How would you rate yourself on negotiating and influence skills? Most of what you find in business leadership books is pretty basic skills. Matter of fact, my now 13 year old had mastered most of them by age 5.
Research shows that leaders who have learned the art of influence and negotiation are much more successful at work and home in their relationships and ability to get things done through others.
There are several strategies to consider in negotiations. Most will be familiar to you and are listed below. You also need to be able to address two important factors no matter what strategy you choose — the outcome (ask yourself what you will win or lose on the substantive issues in negotiation) and the relationship (ask how the negotiation process, and the specific outcome settlement will, affect your relations with the other player now and in the future?).
- Accommodating (lose to win)- Importance of relationship is high, importance of outcome is low.
- Competing (win-lose)– Importance of outcome is high, importance of relationship is low.
- Collaborating (win-win)– Importance of outcome and relationship is high.
- Compromising (split the difference)– A combination approach used in a variety of situations.
Style flexibility is one of the hallmarks of being a great negotiator and influencer. To master every negotiating situation and resolve varied conflicts, you need to adjust your approach to each. This is a little like dressing for the correct sport before you go onto the playing field. Don’t show up in shin guards and cleats for a tennis tournament. But do make sure you know how to play both tennis and soccer well enough that you can win either, depending on which you find yourself playing!
The strategy that we will focus on in this article is the Competitive Negotiation. To effectively prepare for a competitive negotiation, you must identify four key points:
- What you consider to be an acceptable deal. This is your target point. A target point is the settlement you would like to achieve when the negotiation is finished.
- Where you will start. Since most people expect that a negotiation involves the process of give and take, or making concessions, you need to have an idea of where to begin the conversation.
- What your limits are. Think in terms of the most you will pay, give, or allow or the least you will pay, give or allow. This is your walk away.
- What you will do if you cannot strike a deal with this other party. This is your alternative.
Once you get past the opening offers or demands of each side and into a pattern of concessions, any number of things can happen and it becomes difficult to anticipate what will happen next. However, if you follow these rules of thumb, you should be able to plot a successful course through the dangerous middle ground of a competitive negotiation:
Stick to your planned target and walk away points. Try not to be manipulated by the other party. Watch out for the tendency to find a midpoint between what the other party is asking and your first offer and to settle there too quickly.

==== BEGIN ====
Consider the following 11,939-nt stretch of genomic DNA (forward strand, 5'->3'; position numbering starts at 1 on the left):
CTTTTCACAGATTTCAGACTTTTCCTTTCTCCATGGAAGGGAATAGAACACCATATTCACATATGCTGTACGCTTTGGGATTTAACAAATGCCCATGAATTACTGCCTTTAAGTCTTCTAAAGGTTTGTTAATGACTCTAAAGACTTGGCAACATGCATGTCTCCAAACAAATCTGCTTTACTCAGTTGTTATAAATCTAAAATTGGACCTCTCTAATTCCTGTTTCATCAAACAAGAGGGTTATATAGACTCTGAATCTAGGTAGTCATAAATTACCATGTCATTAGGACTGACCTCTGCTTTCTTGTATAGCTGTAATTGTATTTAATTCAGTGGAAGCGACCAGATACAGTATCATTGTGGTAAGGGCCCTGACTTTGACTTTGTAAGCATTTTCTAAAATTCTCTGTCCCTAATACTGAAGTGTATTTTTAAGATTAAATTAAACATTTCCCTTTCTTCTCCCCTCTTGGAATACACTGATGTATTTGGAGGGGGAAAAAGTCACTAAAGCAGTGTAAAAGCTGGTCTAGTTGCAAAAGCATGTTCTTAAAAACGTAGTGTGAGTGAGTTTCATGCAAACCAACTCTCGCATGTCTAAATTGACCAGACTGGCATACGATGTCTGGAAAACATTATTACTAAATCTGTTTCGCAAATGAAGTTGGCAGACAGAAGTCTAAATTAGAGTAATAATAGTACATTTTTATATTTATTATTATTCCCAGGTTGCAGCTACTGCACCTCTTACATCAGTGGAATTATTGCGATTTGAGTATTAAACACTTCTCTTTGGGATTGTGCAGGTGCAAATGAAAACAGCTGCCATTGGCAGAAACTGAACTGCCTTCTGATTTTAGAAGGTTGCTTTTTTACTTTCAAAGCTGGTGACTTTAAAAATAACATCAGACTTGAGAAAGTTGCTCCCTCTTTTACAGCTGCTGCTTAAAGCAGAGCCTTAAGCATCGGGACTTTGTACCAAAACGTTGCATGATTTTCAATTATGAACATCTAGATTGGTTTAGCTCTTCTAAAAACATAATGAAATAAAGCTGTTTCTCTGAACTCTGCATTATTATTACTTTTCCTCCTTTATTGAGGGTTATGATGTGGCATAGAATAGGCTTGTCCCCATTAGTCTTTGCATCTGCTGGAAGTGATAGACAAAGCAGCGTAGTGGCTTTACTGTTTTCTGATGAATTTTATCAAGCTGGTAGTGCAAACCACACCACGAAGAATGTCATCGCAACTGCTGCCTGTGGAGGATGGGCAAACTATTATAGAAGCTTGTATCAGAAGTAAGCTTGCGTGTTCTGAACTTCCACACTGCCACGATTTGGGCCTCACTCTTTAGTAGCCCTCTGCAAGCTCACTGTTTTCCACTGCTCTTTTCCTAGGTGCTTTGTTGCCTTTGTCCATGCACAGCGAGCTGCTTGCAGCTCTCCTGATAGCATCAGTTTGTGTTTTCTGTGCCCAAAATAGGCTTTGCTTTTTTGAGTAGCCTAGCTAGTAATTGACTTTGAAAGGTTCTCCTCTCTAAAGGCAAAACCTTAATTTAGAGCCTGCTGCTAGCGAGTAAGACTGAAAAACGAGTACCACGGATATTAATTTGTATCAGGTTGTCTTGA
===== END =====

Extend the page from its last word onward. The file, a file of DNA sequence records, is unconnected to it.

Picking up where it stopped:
Do not reveal your target until you are close. Provide minimal information to the other party about your real target point. If you let your target point be known, you will be open to manipulation, particularly if you think you can do better than your target point. So reveal your target points only if you can’t possibly do better.
Never reveal your walk away point. Never let opponents know your limits. If you do, they will try to settle as close to your walk away point as possible. Even worse, they may assume that this was a bluff and try to get you to take a deal less than your walk away point.
Keep your concessions few, slow and small. When you have to give in, do so in small increments, one item at a time. Be patient, and remember that time is on your side. Most negotiators dislike the ambiguity and uncertainty of the middle part of negotiations and rush their concessions just to make themselves feel better about the pace of negotiations.Investigate the other party’s level of concern for the outcome, other issues, and his or her costs of ending negotiation.
The most persuasive and influential negotiators often avoid loud, overbearing or overly colorful styles and instead rely on careful presentation, sound arguments and subtle tactics to win others over. As you negotiate, always keep one eye on the balance of power and the uses of influence. If you find yourself out-influenced and out-powered, stop and seek sources of additional power and influence for your side.
Your negotiating skills and knowledge of technique are valuable resources of influence and power, as are your abilities to manage your emotions and take the high road of reasoned, reasonable positions in any negotiation. The master negotiator is always mindful of power and careful to create sufficient influence to press his or her agenda forward.
By Annette White-Klososky for Women’s Executive Board